Reviews by Jane Beeston

Brighton Open Air Theatre

Crucible

★★★★
Hendersons Vegan Restaurant

Viva Las Vegans

★★★★
Bourbon Bar

Door-to-Door Poetry

★★★★★
Underbelly, Bristo Square

Shit-Faced Shakespeare: Hamlet

★★★
Laughing Horse @ Espionage

LoveHard: Tales from the Elsewhere

★★★★★
Gilded Balloon Teviot

Card Ninja

★★★

Since you’re here…

… we have a small favour to ask. We don't want your money to support a hack's bar bill at Abattoir, but if you have a pound or two spare, we really encourage you to support a good cause. If this review has either helped you discover a gem or avoid a turkey, consider doing some good that will really make a difference.

You can donate to the charity of your choice, but if you're looking for inspiration, there are three charities we really like.

Mama Biashara
Kate Copstick’s charity, Mama Biashara, works with the poorest and most marginalised people in Kenya. They give grants to set up small, sustainable businesses that bring financial independence and security. That five quid you spend on a large glass of House White? They can save someone’s life with that. And the money for a pair of Air Jordans? Will take four women and their fifteen children away from a man who is raping them and into a new life with a moneymaking business for Mum and happiness for the kids.
Donate to Mama Biashara now

Theatre MAD
The Make A Difference Trust fights HIV & AIDS one stage at a time. Their UK and International grant-making strategy is based on five criteria that raise awareness, educate, and provide care and support for the most vulnerable in society. A host of fundraising events, including Bucket Collections, Late Night Cabarets, West End Eurovision, West End Bares and A West End Christmas continue to raise funds for projects both in the UK and Sub-Saharan Africa.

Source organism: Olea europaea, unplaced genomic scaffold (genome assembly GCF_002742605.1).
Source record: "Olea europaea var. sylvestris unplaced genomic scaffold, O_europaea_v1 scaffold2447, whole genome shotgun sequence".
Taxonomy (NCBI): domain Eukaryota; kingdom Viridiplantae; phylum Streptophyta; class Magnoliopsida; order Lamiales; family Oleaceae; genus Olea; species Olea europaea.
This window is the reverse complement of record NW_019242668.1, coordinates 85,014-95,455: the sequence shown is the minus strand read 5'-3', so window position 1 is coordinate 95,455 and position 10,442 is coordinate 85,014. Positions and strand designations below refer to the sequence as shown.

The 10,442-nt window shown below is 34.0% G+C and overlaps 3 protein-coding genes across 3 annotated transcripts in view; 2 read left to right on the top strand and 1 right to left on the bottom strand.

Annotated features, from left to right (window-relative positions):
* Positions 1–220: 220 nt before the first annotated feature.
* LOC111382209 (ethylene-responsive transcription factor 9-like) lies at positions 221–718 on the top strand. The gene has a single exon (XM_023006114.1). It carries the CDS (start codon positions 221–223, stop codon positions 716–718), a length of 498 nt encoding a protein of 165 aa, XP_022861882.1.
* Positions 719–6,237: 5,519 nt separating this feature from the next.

Donate to Theatre MAD now

Acting For Others
Acting for Others provides financial and emotional support to all theatre workers in times of need through the 14 member charities. During the COVID-19 crisis Acting for Others have raised over £1.7m to support theatre workers affected by the pandemic.
Donate to Acting For Others now

Performances

Location

The Blurb

In an impulsive act of rebellion against their parents, best friends and recent Drama grads Leah and Eve catch a ferry to Calais to volunteer at the famous refugee camp, 'the Jungle', for the weekend. Two days turns into 10 months, Topshop jeans turn to orange hi-vis, and eventually, Leah and Eve return home to tell you their story in the way they know best: a fast-paced farcical drama. There's Australian accents, Billy Bragg and costume changes aplenty. 'White Girls' is a political comedy drama depicting the complexities of White volunTourism and the refugee crisis.

Most Popular See More

The Book of Mormon

From £24.00

More Info

Find Tickets

SIX

From £39.00

More Info

Find Tickets

The Phantom of the Opera

From £30.00

More Info

Find Tickets

Frozen the Musical

From £36.00

More Info

Find Tickets

Wicked

From £30.00

More Info

Find Tickets

Matilda the Musical

From £24.00

More Info

Find Tickets